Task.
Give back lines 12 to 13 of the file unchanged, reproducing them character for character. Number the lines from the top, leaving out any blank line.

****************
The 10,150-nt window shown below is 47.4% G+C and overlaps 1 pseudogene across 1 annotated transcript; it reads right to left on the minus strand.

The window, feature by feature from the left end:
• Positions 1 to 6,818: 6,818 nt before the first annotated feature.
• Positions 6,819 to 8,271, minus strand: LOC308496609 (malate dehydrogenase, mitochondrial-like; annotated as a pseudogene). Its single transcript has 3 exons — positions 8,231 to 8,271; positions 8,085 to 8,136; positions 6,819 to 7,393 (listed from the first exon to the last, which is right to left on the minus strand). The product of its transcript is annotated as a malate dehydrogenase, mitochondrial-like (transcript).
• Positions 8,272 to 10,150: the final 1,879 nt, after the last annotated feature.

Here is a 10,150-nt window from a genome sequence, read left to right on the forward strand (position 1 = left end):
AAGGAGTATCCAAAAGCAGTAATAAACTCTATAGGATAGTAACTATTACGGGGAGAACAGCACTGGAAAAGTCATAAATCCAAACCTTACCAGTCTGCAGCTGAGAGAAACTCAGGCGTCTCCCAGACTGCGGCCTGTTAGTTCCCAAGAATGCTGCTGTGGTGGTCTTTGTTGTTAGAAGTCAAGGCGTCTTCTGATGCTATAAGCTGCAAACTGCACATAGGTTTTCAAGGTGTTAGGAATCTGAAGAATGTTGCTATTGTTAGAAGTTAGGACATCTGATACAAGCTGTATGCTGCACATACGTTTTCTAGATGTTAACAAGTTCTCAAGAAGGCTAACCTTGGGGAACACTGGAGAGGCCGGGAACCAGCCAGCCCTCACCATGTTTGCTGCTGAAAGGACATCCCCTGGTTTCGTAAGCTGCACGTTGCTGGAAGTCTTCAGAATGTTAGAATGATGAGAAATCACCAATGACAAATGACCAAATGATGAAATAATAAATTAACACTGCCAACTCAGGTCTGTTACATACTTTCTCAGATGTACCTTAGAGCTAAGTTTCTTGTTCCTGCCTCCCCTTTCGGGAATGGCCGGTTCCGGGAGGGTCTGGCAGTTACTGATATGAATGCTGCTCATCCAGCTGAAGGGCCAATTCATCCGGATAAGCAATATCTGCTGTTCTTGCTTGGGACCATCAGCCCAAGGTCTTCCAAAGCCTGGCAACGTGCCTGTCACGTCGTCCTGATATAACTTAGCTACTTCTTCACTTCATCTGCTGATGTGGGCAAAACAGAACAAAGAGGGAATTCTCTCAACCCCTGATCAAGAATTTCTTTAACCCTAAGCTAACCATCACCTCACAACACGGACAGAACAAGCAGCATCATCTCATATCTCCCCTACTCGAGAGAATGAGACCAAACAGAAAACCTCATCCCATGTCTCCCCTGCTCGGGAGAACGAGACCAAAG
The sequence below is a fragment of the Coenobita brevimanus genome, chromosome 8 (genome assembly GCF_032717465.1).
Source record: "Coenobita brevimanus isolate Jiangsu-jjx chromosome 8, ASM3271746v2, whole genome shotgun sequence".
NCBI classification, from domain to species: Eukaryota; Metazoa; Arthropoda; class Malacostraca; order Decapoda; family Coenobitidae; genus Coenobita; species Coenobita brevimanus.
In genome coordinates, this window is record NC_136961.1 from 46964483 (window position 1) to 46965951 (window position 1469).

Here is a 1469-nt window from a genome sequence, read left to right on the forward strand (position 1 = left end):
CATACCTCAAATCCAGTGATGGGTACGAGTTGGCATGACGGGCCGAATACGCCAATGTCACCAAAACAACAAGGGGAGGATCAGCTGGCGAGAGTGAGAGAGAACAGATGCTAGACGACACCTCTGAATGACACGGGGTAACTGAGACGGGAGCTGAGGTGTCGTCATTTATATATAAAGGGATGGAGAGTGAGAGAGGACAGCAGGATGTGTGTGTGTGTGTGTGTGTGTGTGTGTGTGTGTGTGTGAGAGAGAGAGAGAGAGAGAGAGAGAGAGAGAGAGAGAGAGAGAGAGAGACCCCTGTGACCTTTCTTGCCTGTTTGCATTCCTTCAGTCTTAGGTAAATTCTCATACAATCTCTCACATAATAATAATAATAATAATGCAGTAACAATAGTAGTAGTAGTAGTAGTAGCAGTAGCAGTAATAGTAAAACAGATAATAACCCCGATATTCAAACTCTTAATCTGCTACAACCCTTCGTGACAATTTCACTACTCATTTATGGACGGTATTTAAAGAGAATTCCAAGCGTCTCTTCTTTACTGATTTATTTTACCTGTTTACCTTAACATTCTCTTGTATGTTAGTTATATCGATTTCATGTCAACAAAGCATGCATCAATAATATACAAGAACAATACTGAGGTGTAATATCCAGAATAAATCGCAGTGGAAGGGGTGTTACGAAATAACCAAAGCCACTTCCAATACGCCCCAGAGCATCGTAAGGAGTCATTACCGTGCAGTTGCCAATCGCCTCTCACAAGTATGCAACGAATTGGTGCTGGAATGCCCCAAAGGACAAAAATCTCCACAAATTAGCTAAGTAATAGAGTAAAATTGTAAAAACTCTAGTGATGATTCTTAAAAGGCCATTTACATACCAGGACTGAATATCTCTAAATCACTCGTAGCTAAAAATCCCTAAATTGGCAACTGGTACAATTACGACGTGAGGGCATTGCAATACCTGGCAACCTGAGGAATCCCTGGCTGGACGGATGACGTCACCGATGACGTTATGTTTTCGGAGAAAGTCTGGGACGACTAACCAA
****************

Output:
Here is a 1469-nt window from a genome sequence, read left to right on the forward strand (position 1 = left end):
CATACCTCAAATCCAGTGATGGGTACGAGTTGGCATGACGGGCCGAATACGCCAATGTCACCAAAACAACAAGGGGAGGATCAGCTGGCGAGAGTGAGAGAGAACAGATGCTAGACGACACCTCTGAATGACACGGGGTAACTGAGACGGGAGCTGAGGTGTCGTCATTTATATATAAAGGGATGGAGAGTGAGAGAGGACAGCAGGATGTGTGTGTGTGTGTGTGTGTGTGTGTGTGTGTGTGTGTGAGAGAGAGAGAGAGAGAGAGAGAGAGAGAGAGAGAGAGAGAGAGAGAGACCCCTGTGACCTTTCTTGCCTGTTTGCATTCCTTCAGTCTTAGGTAAATTCTCATACAATCTCTCACATAATAATAATAATAATAATGCAGTAACAATAGTAGTAGTAGTAGTAGTAGCAGTAGCAGTAATAGTAAAACAGATAATAACCCCGATATTCAAACTCTTAATCTGCTACAACCCTTCGTGACAATTTCACTACTCATTTATGGACGGTATTTAAAGAGAATTCCAAGCGTCTCTTCTTTACTGATTTATTTTACCTGTTTACCTTAACATTCTCTTGTATGTTAGTTATATCGATTTCATGTCAACAAAGCATGCATCAATAATATACAAGAACAATACTGAGGTGTAATATCCAGAATAAATCGCAGTGGAAGGGGTGTTACGAAATAACCAAAGCCACTTCCAATACGCCCCAGAGCATCGTAAGGAGTCATTACCGTGCAGTTGCCAATCGCCTCTCACAAGTATGCAACGAATTGGTGCTGGAATGCCCCAAAGGACAAAAATCTCCACAAATTAGCTAAGTAATAGAGTAAAATTGTAAAAACTCTAGTGATGATTCTTAAAAGGCCATTTACATACCAGGACTGAATATCTCTAAATCACTCGTAGCTAAAAATCCCTAAATTGGCAACTGGTACAATTACGACGTGAGGGCATTGCAATACCTGGCAACCTGAGGAATCCCTGGCTGGACGGATGACGTCACCGATGACGTTATGTTTTCGGAGAAAGTCTGGGACGACTAACCAA